Wilson & Co. v. National Labor Relations Board

Decision Date02 December 1940
Docket NumberNo. 469.,469.
Citation115 F.2d 759
PartiesWILSON & CO., Inc., v. NATIONAL LABOR RELATIONS BOARD.
CourtU.S. Court of Appeals — Eighth Circuit

James D. Cooney, of Chicago, Ill. (Marshal Wiedel and L. R. Simpson, both of Chicago, Ill., on the brief), for petitioner.

Edward F. Prichard, Jr., Sp. Asst. to the Atty. Gen. (Charles Fahy, Gen. Counsel, Robert B. Watts, Associate Gen. Counsel, Laurence A. Knapp, Asst. Gen. Counsel, and Bertram Edises, and David B. McCalmont, Jr., all of Washington, D. C., on the brief), for National Labor Relations Board.

Before SANBORN, WOODROUGH, and THOMAS, Circuit Judges.

SANBORN, Circuit Judge.

The petitioner, Wilson & Co., Inc., asserts that an order of the National Labor Relations Board, requiring collective bargaining with United Packing House Workers, Local Industrial Union No. 51, through Packinghouse Workers Organizing Committee (hereinafter called the union), as the exclusive representative of the production and maintenance employees of petitioner at its plant in Cedar Rapids, Iowa, is invalid and should be set aside. Respondent asserts that the order is a valid order, and requests its enforcement.

Petitioner is a meat packer engaged in interstate and foreign commerce. It has various plants throughout the United States, one of which is located at Cedar Rapids, Iowa. The production and maintenance employees at that plant constitute an appropriate unit for collective bargaining. In 1933, some of these employees formed the union above referred to, which, at its inception, was affiliated with the A. F. of L. It later became an independent union, but since May 22, 1937, has been affiliated with the C. I. O. Since 1935 the union has represented a substantial majority of the employees at the plant. The petitioner has negotiated with the union since its formation relative to hours, wages, and working conditions at the plant. At no time has petitioner accorded formal written recognition to the union as the exclusive bargaining representative for all of petitioner's employees at the plant, and petitioner has not entered into any written agreement with the union.

In 1938, the business agent of the union filed with the National Labor Relations Board charges that the petitioner had engaged in unfair labor practices under § 8(1) and § 8(5) of the National Labor Relations Act, 29 U.S.C. § 158(1) and § 158(5), 29 U.S.C.A. § 158(1 and 5). The actual basis for the charges was the claim that petitioner had refused to bargain in good faith with the union as the exclusive representative of all of the employees at petitioner's Cedar Rapids plant. The complaint issued by the Board charged that petitioner "has refused to bargain with the union as the exclusive representative of all the employees in said unit for the purposes of collective bargaining"; that it "failed to bargain in good faith with the union, and did refuse and does now refuse to enter into an agreement with the union"; that the union presented a contract to the petitioner on three separate occasions in 1937 and 1938, and that petitioner stated to the union that it "would not enter into or sign any agreement with the union." A hearing upon these charges was had at Cedar Rapids, Iowa, before a trial examiner. The sole issue tried was whether the course of petitioner's dealing with the union constituted a violation of § 8(5) of the Act.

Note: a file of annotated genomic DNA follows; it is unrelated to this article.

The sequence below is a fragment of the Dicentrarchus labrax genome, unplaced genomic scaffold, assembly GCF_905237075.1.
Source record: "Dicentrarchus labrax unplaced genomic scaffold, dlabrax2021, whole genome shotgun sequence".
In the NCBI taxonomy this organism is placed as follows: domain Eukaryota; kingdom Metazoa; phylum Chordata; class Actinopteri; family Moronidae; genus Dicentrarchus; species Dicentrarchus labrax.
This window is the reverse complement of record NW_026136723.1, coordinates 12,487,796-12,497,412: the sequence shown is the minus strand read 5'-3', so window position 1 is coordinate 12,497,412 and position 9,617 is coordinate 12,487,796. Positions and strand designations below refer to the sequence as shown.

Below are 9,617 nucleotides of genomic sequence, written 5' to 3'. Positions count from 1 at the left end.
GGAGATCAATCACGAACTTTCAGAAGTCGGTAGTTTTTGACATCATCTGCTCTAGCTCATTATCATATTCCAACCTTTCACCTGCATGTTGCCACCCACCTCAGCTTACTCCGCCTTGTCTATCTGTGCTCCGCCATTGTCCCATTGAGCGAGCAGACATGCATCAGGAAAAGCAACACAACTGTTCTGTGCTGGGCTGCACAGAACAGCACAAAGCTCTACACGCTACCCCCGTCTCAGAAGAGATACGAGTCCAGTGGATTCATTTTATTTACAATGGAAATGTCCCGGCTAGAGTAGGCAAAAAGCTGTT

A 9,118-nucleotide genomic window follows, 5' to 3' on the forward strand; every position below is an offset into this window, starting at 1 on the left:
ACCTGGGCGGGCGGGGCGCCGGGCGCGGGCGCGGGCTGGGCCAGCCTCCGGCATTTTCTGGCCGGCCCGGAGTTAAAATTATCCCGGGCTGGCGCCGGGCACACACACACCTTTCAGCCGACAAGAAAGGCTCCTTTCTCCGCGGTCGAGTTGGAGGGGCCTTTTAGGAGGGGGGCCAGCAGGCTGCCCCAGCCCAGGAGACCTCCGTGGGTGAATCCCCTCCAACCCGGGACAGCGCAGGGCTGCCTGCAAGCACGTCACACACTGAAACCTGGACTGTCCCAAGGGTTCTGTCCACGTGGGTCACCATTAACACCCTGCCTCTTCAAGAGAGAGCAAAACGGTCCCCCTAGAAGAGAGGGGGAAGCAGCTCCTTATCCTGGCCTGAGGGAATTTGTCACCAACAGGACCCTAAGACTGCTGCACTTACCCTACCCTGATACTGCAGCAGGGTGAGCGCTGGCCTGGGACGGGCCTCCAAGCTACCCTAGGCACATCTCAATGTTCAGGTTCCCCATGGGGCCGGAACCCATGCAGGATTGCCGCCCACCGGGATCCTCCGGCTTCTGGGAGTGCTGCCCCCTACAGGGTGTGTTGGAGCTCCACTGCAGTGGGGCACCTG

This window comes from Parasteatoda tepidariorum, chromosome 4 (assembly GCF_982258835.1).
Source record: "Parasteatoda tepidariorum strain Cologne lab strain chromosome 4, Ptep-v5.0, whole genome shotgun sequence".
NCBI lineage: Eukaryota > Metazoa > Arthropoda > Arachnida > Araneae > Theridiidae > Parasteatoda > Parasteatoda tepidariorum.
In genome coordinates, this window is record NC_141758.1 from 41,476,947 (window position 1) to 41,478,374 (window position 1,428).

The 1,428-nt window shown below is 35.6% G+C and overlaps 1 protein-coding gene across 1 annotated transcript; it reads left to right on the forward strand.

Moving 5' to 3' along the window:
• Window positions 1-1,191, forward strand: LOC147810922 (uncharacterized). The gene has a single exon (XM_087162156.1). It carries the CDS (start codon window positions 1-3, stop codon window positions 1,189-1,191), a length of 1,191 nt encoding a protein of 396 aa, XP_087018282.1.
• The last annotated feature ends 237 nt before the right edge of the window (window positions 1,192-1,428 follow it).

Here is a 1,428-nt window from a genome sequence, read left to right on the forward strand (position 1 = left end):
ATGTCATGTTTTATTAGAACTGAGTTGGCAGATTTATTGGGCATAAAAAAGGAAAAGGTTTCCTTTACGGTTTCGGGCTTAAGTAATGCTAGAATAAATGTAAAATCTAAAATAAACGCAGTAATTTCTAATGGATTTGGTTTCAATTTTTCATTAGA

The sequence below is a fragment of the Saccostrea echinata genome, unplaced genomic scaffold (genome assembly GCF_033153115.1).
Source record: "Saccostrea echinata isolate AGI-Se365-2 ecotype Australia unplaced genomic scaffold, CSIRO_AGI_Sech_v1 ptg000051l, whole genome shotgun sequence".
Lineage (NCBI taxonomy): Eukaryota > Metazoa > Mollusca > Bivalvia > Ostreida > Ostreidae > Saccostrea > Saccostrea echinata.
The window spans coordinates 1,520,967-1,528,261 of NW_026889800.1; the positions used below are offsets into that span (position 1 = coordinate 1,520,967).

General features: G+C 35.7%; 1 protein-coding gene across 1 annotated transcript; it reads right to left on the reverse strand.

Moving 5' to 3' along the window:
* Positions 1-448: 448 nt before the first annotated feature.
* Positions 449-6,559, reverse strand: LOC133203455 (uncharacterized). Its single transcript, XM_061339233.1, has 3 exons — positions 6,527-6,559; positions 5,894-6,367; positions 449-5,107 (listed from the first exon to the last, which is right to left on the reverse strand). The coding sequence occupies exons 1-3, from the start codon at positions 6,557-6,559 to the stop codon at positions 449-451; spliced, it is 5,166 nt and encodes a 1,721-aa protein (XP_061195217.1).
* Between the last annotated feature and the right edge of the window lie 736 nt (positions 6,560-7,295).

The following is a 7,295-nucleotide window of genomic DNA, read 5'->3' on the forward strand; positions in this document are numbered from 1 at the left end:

Section 158(5), Tit. 29, U.S.C., 29 U.S. C.A. § 158—§ 8(5) of the Act — makes it an unfair labor practice for an employer "to refuse to bargain collectively with the representatives of his employees, subject to the provisions of section 159(a) of this title". Section 159(a) provides: "Representatives designated or selected for the purposes of collective bargaining by the majority of the employees in a unit appropriate for such purposes, shall be the exclusive representatives of all the employees in such unit for the purposes of collective bargaining in respect to rates of pay, wages, hours of employment, or other conditions of employment: Provided, That any individual employee or a group of employees shall have the right at any time to present grievances to their employer."

At the hearing before the trial examiner, the Board introduced documentary evidence and the testimony of three witnesses. The position of the Board is shown by the following statement of its counsel, made at the close of the evidence: "I should like to say that we have at the beginning limited the issue in this case to whether here there has been a violation of section 8, subsection 5, of the Act. I think it is clear on the record that within that limitation there are two specific legal issues presented; first, whether or not it is collective bargaining for a company, an employer, through its agents, to meet representatives of the employees, talk with them at great length, and simply on various occasions and from time to time to announce company policies which may or may not be in accord with the suggestions made by the employees' representatives; the issue of whether or not collective bargaining does not require more than that, as one witness suggested it, a flexibility of mind on both sides of the table and a willingness to come to a real agreement; and the second legal issue, whether or not collective bargaining does not necessarily imply, or let us say good faith in collective bargaining does not necessarily imply at least in those cases where there is any complexity to the issues that any agreement that may be reached be reduced to the form of a written agreement in order to avoid that which collective bargaining is designed to avoid, the strife that results from uncertainty, ambiguity or lack of understanding."